This essay is adapted from “The Bitch is Back: Older, Wiser, and (Getting) Happier,” edited by Cathi Hanauer, to be published Sept. 27 by William Morrow, an imprint of HarperCollins.
I was in Hawaii, enjoying the first days of an annual post-Christmas ritual, a trip of three weeks from the cold East coast. In the mornings, I swam in the balmy Pacific while my partner, Adam, slept, followed by breakfast together: pineapple-orange-guava juice, macadamia nut pancakes. One January morning, as I emerged from my swim, my smile faded when I spotted Adam parked just off the beach, his face tense. “Your mother called six times.”
It won’t be that my grandmother has died, I thought. My mother had other people to get attention from in that case: siblings, family friends. This was something to do with her — something she wanted an audience for other than her husband of twenty-eight years, Bill, who’d probably already rolled his eyes and continued with his day. I, her only child, was It — vacationing or not. I played the first voicemail. “I’m at the E.R. I think I’ve had a stroke!”
I turned to Adam. “I don’t have to go home, do I? I don’t. Please, tell me that.” I knew my words were selfish. But I also knew this: I’ve earned the right.
Forty-six years before, at nineteen, my mother became pregnant during a fling with her older, married boss. Her boyfriend, Martin, was serving overseas. She wanted to abort me — she’s told me this — but abortion was illegal, dangerous, and especially difficult for a Catholic teen living with her parents. She told Martin he’d gotten her pregnant. Even though the timing of my birth made the lie obvious, he married her. They divorced when I was six but he abused me until I was nine. I found out in my twenties that I wasn’t his daughter, when I called him for information for a medical form. He said, “You won’t need that from me. I’m not your father.” She had never told me.
I played the second and third voicemails. With each one, my mother was more exuberant as, I assumed, test results came in: “I had a stroke! I did!” I handed the phone to Adam. He’d tell me if I was being a jerk. He listened, shaking his head, said, “I swear, she’s got a personality disorder. Who’s happy they had a stroke?”
I felt relieved when Adam confirmed that my skepticism and annoyance were not just me being the “ungrateful brat” my mother had called me when I was ten or the “mean little bitch” at fifteen, but instead a valid reaction. I played the remaining messages and sat down on the sea wall, first to face the phone calls to find out what actually happened, and then to perform the harder part: deciding if I needed to return to frozen Delaware and my mother or stay in Hawaii.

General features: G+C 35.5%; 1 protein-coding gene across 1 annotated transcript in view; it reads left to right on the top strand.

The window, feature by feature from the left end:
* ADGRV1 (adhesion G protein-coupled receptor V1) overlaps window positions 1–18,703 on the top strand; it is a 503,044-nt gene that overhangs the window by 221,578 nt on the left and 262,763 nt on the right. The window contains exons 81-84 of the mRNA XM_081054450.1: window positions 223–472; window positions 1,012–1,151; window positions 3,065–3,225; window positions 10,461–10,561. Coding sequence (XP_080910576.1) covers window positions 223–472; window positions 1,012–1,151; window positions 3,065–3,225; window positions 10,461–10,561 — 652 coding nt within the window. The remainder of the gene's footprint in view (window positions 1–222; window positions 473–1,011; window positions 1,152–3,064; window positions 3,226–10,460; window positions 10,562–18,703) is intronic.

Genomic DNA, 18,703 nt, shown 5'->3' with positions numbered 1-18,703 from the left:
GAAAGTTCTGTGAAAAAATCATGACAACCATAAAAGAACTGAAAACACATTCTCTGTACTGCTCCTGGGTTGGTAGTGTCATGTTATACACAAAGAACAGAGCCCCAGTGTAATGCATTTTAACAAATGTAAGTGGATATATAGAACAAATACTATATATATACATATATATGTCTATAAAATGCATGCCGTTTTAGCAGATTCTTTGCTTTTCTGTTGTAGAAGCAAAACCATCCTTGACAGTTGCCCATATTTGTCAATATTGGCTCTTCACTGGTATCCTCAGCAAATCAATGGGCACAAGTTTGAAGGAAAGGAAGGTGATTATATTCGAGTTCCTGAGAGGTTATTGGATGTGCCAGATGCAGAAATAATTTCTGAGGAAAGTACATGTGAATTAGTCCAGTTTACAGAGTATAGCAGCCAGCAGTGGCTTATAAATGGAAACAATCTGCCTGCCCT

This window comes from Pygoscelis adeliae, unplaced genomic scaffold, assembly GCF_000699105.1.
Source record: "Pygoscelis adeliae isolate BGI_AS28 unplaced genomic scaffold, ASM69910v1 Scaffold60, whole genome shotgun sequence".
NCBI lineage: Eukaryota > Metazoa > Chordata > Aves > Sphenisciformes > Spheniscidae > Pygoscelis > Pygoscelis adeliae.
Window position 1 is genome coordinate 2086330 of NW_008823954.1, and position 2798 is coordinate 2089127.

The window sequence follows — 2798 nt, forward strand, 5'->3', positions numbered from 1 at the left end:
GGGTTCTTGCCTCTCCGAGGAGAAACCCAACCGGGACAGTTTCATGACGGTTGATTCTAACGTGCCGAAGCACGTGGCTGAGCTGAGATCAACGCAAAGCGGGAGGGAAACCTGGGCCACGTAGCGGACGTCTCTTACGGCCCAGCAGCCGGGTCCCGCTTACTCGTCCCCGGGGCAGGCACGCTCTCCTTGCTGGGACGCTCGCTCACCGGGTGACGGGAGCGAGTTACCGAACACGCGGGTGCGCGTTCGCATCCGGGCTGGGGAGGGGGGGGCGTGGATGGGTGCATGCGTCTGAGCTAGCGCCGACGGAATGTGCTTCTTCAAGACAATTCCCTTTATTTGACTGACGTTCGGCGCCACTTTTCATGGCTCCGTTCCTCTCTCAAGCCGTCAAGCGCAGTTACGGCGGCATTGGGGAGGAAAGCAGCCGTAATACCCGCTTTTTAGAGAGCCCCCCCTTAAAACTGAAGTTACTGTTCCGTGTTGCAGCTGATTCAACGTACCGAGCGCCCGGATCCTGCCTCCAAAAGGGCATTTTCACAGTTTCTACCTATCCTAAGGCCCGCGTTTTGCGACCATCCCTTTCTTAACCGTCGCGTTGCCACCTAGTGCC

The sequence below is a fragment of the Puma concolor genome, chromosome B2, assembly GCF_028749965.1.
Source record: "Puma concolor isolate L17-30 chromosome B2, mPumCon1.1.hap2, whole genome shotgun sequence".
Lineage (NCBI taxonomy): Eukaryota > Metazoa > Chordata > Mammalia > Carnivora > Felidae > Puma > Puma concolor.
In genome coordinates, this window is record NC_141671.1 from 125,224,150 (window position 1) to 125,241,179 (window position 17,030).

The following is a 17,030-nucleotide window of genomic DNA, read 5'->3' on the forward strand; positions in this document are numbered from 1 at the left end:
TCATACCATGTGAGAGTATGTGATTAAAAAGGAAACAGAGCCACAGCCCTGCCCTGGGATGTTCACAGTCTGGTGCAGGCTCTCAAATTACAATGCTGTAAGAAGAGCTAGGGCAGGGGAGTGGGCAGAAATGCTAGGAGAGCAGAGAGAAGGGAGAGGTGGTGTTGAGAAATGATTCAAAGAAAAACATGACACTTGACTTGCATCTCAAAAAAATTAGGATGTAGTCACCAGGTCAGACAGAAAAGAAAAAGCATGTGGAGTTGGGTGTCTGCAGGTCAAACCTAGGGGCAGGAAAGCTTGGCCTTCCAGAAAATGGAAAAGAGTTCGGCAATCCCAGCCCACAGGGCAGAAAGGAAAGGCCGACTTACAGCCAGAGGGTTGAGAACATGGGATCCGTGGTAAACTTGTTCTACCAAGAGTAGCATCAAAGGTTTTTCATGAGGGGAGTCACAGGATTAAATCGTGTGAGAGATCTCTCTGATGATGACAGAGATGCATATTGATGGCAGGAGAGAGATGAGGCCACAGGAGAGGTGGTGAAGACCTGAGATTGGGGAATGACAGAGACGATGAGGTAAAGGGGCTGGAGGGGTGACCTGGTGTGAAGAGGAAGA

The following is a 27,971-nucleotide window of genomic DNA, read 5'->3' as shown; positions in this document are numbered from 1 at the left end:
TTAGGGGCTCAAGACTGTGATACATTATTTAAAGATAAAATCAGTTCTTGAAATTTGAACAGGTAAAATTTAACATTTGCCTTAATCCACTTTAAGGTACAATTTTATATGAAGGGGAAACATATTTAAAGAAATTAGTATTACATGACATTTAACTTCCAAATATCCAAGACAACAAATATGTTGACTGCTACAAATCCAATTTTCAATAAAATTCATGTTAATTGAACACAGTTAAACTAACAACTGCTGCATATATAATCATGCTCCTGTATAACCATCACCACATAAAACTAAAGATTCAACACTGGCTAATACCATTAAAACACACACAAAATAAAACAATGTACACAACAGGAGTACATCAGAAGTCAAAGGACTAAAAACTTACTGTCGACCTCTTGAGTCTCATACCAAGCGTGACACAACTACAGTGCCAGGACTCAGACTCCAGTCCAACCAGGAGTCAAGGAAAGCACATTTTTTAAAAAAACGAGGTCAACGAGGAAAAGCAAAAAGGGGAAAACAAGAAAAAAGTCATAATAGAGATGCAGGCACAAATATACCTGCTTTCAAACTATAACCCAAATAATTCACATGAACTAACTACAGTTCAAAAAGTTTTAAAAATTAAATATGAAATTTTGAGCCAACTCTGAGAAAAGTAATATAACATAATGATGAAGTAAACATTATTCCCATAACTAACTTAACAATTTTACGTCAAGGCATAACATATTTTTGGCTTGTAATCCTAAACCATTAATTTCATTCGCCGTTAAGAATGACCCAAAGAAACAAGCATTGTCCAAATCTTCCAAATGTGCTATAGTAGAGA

My mother didn’t want me, but she still was my mother, dropping out of college to give birth. She worked two jobs to feed and clothe me, paid my Catholic school tuition until eleventh grade, bought me sports lessons and camp, took me to doctors, gave me birthday parties. She didn’t abandon me. She raised me to be a feminist and an activist and I was grateful for that. Even after I moved out as a teen, she’d sometimes helped me financially.
I’m not positive she knew of Martin’s abuse, when I told her about it fifteen years later, she said, “I didn’t know.” Maybe not. I’m convinced she wouldn’t have confronted him anyway. He could have exposed my paternity (something she still doesn’t readily admit).
After their divorce, my mother left most of my care to her parents, Auggie and Martha, who lived nearby in D.C., while she worked and often socialized afterward. I went to them after school and stayed through dinner, then my mother picked me up and returned me at dawn. My grandparents drove my car pool. I spent Sundays with them — church, cooking, family dinner. In many ways, my grandparents’ generous love and stern guidance saved me. Just before I started ninth grade, they retired to a beach town in Delaware.
Alone together, my mother alternately screamed at or ignored me. She erupted over nothing. If I fought back, she called her family or Martin and told them I was “out of control.” After one fight, she sent me to live with my twenty-five-year-old uncle and his girlfriend in their apartment. My commute to school was 90 minutes by bus to a train to the car pool of a friend, who took me out of pity.
I felt miserable so far from school and friends. Meanwhile, my mother left for a month in Greece, a Christmas present from a boyfriend. When she returned, I went home for junior year, determined to stay out of her way. I worked thirty-two hours a week at a grocery store, paying my own school tuition. My grades dropped, and when I got pneumonia they dropped more. Now I was the “problem student” she’d called me for years. Around that time, she began pushing me to contact Martin and “work on getting your college tuition out of him,” adding, “He’s your problem now, not mine.”